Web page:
Thank you for the welcome. There are days when I feel like all I am doing is surviving, I hate those days. They leave me feeling helpless, lonely and oddly quiet. My CA125's are coming up next month, I usually freak out that entire week, I am going to strive hard not to this time. I'm sorry about your uncle and friends. I met a woman last weekend just before Easter who was diagnosed with Breast cancer two years ago, she is trying the holistic approach to healing, but it's not working. She is scared of chemotherapy because the drugs are "poison," I tried to calm her down by telling her the cancer is poison too, and sometimes it takes fire to fight fire. The chemo worked for me. I don't want to push it on her, but they found more lumps in her lymphnodes and I am affraid she doesn't have much time left to keep using herbs and hot rocks. I don't have anything against holistic medicine, but so many holistic cancer doctors are in it only for the money and they know their "customers" are desperate and will pay anything for a miracle cure that they only pretend to offer. Some are honest doctors, but what is scary is that so many more aren't. I am working hard on making my body strong and healthy, it is something I should've been doing all along. This woman is as I was and it made me reflect and when I did I shook like a leaf. Again, thank you for the welcome.
Fitness Minutes: (70,946) Posts: 3,147 4/9/07 11:46 A
Welcome to the group, and to SP. Congratulations on being at the eighteen month mark!
And, something I wanted to tell you: for me, the learning how to be a survivor has not been easy either. While going through the diagnosis process (misdiagnosed for three months and told I was over-reacting to a lump) and then the treatments themselves, I knew what to do. I focused on learning, I focused on healing.
Afterwards, I've been coming to grips with being *different* myself. It's a positive difference, don't get me wrong. I feel far stronger for having had cancer. But learning who I am now is a work in progress. I'm not the same person I used to be. And I lost people too: my uncle to colon cancer a few years after surviving, and one of the people I sat next to during chemo for so many weeks did not make it. Another has had recurrence to her bones. Part of my reaction was to be very careful of my health for awhile; then to ignore it completely because I could not bear to think about it (hence weight gain) for awhile. Now I am more balanced.
One book that helped me begin to understand that survivorship is an active phase is Lance Armstrong's second one. You might take a look.
I believe I was saved for a purpose, and that purpose includes living life fully, experiencing joy, and doing the best I can. It also includes using my professional skills for only the most positive of goals. It does *not* emphatically *not* mean I must be perfect, or learn how to be a survivor all at once.
The awareness of potential for death and loss can truly sharpen your awareness of the potential you have to *live* - I wish you all the best as your journey progresses.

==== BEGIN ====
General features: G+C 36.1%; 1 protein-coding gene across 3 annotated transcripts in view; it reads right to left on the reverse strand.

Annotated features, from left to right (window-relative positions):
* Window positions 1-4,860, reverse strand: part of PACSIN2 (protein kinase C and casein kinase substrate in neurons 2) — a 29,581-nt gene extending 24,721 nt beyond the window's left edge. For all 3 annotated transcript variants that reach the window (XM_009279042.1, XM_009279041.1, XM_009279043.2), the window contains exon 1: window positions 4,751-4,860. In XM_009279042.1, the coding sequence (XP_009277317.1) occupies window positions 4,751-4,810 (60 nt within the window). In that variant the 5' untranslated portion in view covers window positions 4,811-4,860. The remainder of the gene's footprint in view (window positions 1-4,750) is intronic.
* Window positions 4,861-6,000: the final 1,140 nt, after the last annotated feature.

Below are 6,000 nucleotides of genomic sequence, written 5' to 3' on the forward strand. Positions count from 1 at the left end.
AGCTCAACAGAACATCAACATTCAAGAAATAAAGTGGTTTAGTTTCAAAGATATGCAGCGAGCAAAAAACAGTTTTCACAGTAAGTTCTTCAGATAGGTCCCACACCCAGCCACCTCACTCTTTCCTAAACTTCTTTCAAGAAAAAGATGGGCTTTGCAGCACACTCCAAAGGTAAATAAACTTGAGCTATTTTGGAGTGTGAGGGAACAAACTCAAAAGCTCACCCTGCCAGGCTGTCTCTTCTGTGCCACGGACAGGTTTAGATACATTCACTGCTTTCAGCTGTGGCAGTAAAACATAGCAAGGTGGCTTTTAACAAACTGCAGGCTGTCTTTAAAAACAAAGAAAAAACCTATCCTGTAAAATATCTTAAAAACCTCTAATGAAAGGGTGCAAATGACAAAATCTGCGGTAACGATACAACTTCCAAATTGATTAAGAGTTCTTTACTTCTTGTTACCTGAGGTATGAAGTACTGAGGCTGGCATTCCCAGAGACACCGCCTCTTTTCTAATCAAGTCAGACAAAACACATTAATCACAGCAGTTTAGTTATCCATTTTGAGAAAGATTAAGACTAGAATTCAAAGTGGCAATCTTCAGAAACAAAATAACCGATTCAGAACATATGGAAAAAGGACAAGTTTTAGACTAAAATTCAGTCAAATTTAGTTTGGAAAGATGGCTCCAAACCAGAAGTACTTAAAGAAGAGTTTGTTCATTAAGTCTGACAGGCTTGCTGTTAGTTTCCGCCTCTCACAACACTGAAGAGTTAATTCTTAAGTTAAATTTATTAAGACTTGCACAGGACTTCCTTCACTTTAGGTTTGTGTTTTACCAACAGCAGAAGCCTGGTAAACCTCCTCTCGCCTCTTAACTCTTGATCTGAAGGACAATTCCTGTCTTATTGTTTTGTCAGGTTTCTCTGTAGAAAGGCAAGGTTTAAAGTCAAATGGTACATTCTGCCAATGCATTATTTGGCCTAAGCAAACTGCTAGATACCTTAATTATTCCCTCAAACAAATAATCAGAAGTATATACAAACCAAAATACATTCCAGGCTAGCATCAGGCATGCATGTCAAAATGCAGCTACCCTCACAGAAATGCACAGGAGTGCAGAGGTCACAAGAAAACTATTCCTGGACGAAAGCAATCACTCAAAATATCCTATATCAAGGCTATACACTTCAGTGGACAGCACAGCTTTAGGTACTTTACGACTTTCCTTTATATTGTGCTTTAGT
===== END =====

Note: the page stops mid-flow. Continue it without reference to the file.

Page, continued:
Edited by: SHADOWPUP at: 4/9/2007 (11:48)
1/07 Decided ENOUGH is ENOUGH (SW 180) 2/07 Found SP 8/31/07 Maintain 129-132 4/01/08 Maintain 126-129
Height: 5'7", Female, 47. Size 2.
A healthy lifestyle gives strength and time to spend on those we love, and to do things that matter. - myself
Between stimulus and response there is a space. In that space lies our freedom and power to choose our response. In those choices lie our growth and our happiness - Frankel
Hi, my name is Kim I am a cancer survivor now going on 18 months. From some of what I have read here I am pretty much the baby of the group in regards to my remission. I was diagnosed with Ovarian cancer June 5, 2005 underwent a drastic hysterectomy and chemotherapy. Everyone thought I was brave during my treatments, but actually I just became an osterich and buried my head in the sand and let things happen. Then my father inlaw came to visit and he was in remission for brain cancer and it gave me an excuse to further bury my head. Then my mother died and I had no time to grieve for her because all of a sudden I knew how close I was to dying. Suddenly I spent hours on the internet to learn all about Ovarian cancer and its rediculously low survival rate, now acutely aware how lucky I am to have beatten it and because my Mom died for no real good reason suddenly I had survivor guilt. I saw my end, she didn't. I had a chance to fight and win, she didn't. It's hard being a survivor. Worse, I know that God gave me a second chance and I have no idea what to do? For a year I seemed to just wait for the Cancer to come back and did nothing except all I could be improve my physical health. Last night it hit me and I freaked out, I have a second chance but the same body that was forced into retirement at the age of 34 due to advanced fibromyalgia, and very few friends. I really am at a loss of what to do, what my purpose is, why God gave me this second chance. All of this has me almost as scared as the cancer itself. I hope no one minds my rambling, but I don't have anyone to talk to about any of this, I was in counseling for a while, but I couldn't afford to keep it up, only went for about a month before my funds died.
SparkPeople, SparkCoach, SparkPages, SparkPoints, SparkDiet, SparkAmerica, SparkRecipes, DailySpark, and other marks are trademarks of SparkPeople, Inc. All Rights Reserved. No portion of this website can be used without the permission of SparkPeople or its authorized affiliates.
SPARKPEOPLE is a registered trademark of SparkPeople, Inc. in the United States, European Union, Canada, and Australia. All rights reserved.